Community Finance Could Be the Answer to Fund Public Projects; Chief Executive of the Charity Bank Malcolm Hayday Explores Why the Third Sector Could Provide a New Model for Financing Public Projects

Western Mail (Cardiff, Wales), December 30, 2009 | Go to article overview

Community Finance Could Be the Answer to Fund Public Projects; Chief Executive of the Charity Bank Malcolm Hayday Explores Why the Third Sector Could Provide a New Model for Financing Public Projects


Byline: Malcolm Hayday

WALES faces very real challenges over the coming years in funding the delivery of public services.

Notwithstanding the outcome of the Holtham Commission's review of funding and finance for Wales, which is due to issue its second report by the middle of next year, there are likely to be a number of pressures to address spending disparities between the English regions and the devolved administrations.

Public private partnerships were intended to draw on the respective strengths of the public and private sectors and bring private funding to meet public ends. There are those who are strongly opposed to private profit from such programmes or with the implications of long commitments to repay private funding. At this time of crisis perhaps we should dare to think differently. There is a source of funding for public projects that has not been utilised and which has a potentially important role in financing projects which benefit the most disadvantaged communities: that source of funding is the retained surpluses and assets of some of the larger community organisations in Wales.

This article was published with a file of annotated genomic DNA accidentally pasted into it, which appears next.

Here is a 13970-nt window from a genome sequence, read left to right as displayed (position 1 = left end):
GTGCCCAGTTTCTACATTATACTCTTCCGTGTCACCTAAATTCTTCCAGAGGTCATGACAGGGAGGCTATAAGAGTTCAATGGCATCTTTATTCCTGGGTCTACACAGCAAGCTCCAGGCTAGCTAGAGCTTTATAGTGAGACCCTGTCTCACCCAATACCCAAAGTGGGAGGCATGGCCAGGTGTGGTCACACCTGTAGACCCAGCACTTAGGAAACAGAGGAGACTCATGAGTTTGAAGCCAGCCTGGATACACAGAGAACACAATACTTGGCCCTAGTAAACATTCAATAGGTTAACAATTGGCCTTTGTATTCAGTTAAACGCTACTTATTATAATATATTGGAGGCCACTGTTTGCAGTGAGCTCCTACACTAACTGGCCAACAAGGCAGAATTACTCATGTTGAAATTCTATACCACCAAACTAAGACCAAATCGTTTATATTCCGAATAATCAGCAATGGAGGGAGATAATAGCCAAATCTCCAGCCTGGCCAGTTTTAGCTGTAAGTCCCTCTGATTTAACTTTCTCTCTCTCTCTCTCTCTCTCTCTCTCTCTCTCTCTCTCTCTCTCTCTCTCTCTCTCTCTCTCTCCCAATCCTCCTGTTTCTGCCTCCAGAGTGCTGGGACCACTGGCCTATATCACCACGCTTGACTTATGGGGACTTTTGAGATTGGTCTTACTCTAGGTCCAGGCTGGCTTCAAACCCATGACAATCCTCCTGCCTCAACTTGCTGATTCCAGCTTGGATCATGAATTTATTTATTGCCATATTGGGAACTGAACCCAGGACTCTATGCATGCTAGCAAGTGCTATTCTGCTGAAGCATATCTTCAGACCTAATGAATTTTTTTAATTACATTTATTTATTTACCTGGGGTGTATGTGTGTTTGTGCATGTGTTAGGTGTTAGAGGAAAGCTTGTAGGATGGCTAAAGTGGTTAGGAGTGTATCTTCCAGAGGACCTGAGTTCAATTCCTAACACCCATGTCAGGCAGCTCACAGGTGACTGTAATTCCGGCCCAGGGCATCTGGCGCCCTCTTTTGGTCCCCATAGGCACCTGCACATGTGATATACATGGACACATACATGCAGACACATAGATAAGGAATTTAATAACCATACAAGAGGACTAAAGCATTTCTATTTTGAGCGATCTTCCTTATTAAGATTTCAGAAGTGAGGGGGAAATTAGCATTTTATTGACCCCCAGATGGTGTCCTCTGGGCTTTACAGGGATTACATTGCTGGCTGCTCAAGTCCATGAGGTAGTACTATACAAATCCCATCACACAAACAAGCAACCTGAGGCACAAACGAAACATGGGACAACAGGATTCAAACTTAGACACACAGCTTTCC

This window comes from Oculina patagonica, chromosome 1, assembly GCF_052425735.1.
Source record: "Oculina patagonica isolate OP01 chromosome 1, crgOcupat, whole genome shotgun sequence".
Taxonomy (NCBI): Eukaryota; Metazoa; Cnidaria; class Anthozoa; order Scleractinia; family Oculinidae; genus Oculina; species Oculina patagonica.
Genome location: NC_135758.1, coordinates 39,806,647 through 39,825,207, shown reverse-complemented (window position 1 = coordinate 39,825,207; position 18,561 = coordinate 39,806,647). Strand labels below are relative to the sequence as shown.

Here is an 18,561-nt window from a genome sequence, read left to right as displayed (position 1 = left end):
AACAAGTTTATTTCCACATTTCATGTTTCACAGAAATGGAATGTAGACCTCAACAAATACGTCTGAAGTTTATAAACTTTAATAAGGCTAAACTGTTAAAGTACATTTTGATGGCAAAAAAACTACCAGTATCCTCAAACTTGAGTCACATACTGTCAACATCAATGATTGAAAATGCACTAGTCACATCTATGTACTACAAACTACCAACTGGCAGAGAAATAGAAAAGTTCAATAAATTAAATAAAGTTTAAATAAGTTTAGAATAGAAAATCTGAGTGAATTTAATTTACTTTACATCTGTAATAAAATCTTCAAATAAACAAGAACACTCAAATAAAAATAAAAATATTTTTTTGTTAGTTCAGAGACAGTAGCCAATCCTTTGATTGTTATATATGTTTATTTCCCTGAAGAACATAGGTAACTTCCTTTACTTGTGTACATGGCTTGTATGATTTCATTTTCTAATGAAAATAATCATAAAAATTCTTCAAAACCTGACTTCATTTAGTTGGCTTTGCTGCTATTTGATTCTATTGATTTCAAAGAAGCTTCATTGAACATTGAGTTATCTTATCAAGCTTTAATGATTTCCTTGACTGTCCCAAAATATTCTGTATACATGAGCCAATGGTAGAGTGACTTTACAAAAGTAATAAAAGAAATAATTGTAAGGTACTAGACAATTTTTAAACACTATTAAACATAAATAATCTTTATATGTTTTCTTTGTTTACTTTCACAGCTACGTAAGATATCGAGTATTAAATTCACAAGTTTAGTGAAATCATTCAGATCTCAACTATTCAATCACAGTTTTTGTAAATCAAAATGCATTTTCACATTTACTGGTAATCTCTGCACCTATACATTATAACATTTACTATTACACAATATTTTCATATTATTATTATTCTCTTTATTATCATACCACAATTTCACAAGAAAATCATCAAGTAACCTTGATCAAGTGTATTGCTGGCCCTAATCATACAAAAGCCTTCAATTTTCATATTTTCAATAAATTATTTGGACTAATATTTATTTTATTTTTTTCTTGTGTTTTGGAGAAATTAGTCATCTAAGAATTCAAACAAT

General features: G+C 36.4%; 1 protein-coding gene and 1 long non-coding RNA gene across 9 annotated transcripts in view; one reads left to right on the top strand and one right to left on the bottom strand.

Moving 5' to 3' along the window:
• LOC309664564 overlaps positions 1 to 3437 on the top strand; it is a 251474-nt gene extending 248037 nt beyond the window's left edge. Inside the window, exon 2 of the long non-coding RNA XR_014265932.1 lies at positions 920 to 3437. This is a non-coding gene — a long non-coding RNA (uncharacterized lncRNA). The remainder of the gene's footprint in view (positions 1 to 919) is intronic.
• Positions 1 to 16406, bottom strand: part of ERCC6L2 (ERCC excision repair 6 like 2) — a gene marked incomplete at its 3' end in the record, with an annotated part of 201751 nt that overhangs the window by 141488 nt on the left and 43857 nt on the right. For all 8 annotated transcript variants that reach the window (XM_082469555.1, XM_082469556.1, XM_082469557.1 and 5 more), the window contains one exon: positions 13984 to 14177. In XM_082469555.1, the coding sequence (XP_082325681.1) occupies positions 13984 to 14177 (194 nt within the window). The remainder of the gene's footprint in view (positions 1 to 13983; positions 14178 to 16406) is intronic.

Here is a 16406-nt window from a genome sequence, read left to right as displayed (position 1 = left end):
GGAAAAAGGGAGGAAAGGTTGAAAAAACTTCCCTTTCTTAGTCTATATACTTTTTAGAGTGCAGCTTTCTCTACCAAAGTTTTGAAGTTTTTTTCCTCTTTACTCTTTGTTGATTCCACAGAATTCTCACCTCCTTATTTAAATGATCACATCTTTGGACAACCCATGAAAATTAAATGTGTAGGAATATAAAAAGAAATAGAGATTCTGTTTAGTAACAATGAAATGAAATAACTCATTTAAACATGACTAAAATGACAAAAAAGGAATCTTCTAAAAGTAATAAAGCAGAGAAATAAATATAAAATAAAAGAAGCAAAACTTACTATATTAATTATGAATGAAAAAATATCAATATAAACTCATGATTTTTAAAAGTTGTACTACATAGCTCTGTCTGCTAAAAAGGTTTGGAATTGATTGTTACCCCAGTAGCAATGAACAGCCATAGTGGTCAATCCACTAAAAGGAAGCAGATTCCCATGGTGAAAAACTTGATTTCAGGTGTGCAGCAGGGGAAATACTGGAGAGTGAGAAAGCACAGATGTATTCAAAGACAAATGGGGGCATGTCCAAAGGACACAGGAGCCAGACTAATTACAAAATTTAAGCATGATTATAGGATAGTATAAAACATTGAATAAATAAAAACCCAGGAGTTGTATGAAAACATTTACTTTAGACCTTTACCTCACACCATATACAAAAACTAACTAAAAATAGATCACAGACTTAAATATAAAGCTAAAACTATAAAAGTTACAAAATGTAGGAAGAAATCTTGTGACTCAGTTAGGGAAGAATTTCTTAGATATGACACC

If the provider of finance for a public project was a Welsh community organisation rather than a City of London firm, the funds would be recycled in Wales in accordance with the charitable and community objectives of that organisation.

According to the Charity Commission, there are 9,700 charities registered in Wales - ignoring all the other clubs, societies, associations and social enterprises. Together they have an income of pounds 982m. Thirteen have an income of over pounds 10m. Some, if we also included credit unions, housing associations and the larger charities, have substantial assets. Wales Council for Voluntary Action estimates that the third sector in Wales totals 30,000 organisations.

Even if only a small proportion of such funds could be released for investment in sustainable projects, they could make a significant difference to the ability of the Welsh Assembly Government to bring forward particular projects at the margin. …

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